The Strangers: Prey At Night film review: stalkers go slasher - SciFiNow

The Strangers: Prey At Night film review: stalkers go slasher

The Strangers are back and as vicious as ever in Johannes Roberts’ throwback sequel

The first Strangers film packed a hell of a punch on its release: lean and mean with murderers whose only motive was opportunity. The fact that it’s taken ten years for a sequel to materialise is surprising and possibly a cause for concern, given that it has to better its imitators and the brilliant subgenre-twisting of You’re Next.

After a prologue that reminds us of the killers’ chilling MO, The Strangers: Prey At Night introduces us to tonight’s victims, a fracturing family staying at an empty holiday trailer park while on their way to deposit rebellious daughter Kinsey (Bailee Madison) at boarding school. Much of the first half is slow and disappointingly drab, with a solid cast (Christina Hendricks and Martin Henderson as the parents) struggling to bring life to the scene-setting. However, director Johannes Roberts is clearly having a lot of fun creating the sequel’s distinct atmosphere, as he and cinematographer Ryan Samul fill the wooded getaway with night-time mist and endless trailers that could offer sanctuary or danger.

Things do pick up once the Strangers decide that it’s time to stop creeping and start stabbing, but Roberts seems torn between paying homage to the stillness of the original and pursuing the throwback thrills of a slasher movie, and it’s clear that’s exactly what Prey At Night is. However, there simply aren’t enough characters to follow the body count rules established in Scream 2, resulting in an awful lot of predictable jump scares early on.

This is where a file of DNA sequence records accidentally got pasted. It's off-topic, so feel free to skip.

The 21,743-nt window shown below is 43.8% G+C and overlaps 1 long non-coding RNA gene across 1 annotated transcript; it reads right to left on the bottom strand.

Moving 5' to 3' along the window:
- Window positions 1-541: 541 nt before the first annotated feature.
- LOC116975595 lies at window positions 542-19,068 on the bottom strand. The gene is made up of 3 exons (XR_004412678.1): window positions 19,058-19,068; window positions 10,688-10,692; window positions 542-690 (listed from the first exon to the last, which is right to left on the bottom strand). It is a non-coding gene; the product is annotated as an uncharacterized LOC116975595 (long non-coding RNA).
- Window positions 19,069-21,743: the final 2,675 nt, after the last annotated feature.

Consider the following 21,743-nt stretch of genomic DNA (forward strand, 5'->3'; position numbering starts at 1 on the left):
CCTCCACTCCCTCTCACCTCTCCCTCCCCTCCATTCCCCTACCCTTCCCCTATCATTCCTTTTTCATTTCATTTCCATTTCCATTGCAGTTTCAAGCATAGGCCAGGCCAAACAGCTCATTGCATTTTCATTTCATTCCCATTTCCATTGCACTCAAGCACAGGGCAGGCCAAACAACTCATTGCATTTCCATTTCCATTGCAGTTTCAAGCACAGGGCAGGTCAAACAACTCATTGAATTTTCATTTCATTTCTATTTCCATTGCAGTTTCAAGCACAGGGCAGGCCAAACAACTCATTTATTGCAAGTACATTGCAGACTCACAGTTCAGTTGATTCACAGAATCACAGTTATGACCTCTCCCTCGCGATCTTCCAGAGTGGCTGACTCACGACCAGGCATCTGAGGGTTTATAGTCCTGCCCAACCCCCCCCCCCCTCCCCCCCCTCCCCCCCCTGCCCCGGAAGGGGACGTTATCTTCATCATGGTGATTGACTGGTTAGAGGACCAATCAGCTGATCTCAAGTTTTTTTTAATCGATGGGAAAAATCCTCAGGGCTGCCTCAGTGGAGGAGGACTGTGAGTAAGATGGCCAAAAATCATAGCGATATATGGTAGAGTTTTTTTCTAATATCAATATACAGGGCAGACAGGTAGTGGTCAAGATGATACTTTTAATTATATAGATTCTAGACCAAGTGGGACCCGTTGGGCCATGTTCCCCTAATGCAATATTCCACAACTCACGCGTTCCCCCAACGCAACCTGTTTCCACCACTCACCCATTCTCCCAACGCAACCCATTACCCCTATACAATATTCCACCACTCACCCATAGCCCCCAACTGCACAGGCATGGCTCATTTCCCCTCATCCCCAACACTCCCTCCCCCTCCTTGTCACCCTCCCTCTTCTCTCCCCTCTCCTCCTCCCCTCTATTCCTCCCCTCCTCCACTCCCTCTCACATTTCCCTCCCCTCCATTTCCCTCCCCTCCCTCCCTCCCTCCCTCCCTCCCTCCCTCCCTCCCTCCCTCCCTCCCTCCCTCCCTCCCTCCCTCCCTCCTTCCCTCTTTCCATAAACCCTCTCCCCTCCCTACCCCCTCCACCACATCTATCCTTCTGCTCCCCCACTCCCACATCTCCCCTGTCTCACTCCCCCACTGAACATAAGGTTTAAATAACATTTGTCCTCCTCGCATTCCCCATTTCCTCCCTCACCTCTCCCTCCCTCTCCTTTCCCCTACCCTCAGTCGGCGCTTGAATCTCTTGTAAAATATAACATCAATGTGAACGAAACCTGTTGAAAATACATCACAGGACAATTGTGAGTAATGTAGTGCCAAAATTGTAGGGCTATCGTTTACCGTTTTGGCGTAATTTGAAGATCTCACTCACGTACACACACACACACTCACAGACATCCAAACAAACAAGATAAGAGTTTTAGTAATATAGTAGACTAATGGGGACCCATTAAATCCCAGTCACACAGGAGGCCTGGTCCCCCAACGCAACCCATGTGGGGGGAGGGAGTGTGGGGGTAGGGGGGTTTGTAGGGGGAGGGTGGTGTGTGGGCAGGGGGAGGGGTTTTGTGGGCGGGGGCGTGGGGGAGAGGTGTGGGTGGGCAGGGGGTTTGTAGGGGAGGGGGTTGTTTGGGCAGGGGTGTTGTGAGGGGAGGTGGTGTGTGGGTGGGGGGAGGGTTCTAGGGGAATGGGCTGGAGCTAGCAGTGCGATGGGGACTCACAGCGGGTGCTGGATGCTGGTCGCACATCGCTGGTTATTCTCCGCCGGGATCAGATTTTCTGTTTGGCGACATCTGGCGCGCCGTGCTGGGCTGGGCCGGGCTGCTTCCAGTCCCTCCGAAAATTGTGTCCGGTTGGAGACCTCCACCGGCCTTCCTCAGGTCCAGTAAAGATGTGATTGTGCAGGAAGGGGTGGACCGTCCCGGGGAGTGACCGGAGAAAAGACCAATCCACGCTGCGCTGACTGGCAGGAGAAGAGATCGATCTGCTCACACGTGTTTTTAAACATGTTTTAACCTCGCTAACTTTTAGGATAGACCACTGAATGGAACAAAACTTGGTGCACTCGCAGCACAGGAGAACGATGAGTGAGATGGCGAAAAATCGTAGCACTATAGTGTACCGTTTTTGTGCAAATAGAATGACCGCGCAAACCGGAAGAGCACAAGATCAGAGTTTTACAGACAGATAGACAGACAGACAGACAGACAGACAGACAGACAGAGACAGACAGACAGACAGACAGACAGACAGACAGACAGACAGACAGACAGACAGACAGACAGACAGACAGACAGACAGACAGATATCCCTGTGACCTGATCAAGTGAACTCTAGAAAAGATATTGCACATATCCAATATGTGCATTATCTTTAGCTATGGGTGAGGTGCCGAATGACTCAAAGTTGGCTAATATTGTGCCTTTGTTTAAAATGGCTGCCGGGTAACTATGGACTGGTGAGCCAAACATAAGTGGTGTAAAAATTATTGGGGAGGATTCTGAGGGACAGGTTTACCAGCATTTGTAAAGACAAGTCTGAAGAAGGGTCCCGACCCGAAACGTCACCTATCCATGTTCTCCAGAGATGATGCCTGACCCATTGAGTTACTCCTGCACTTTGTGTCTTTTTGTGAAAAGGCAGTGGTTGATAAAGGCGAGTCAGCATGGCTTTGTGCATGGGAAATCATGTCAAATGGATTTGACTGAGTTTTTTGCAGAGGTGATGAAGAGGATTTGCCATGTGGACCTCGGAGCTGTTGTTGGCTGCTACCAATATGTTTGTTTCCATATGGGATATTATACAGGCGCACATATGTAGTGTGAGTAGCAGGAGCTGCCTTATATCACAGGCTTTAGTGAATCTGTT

But hold on, because our patience is greatly rewarded once we head into the final act. At this point, Roberts decides to just have fun with it and take the “John Carpenter via Adam Wingard” approach that was clearly what he was after from the first Eighties pop tune (of many). A sequence in a swimming pool is tremendous fun and it sets the tone for a delightfully ludicrous finale that packs in horror references left and right. The pacing is a problem, it doesn’t have the raw fear of its predecessor and some of the bigger choices may alienate that film’s fans, but The Strangers: Prey At Night ends up being a satisfying slasher sequel that works best when it cuts loose.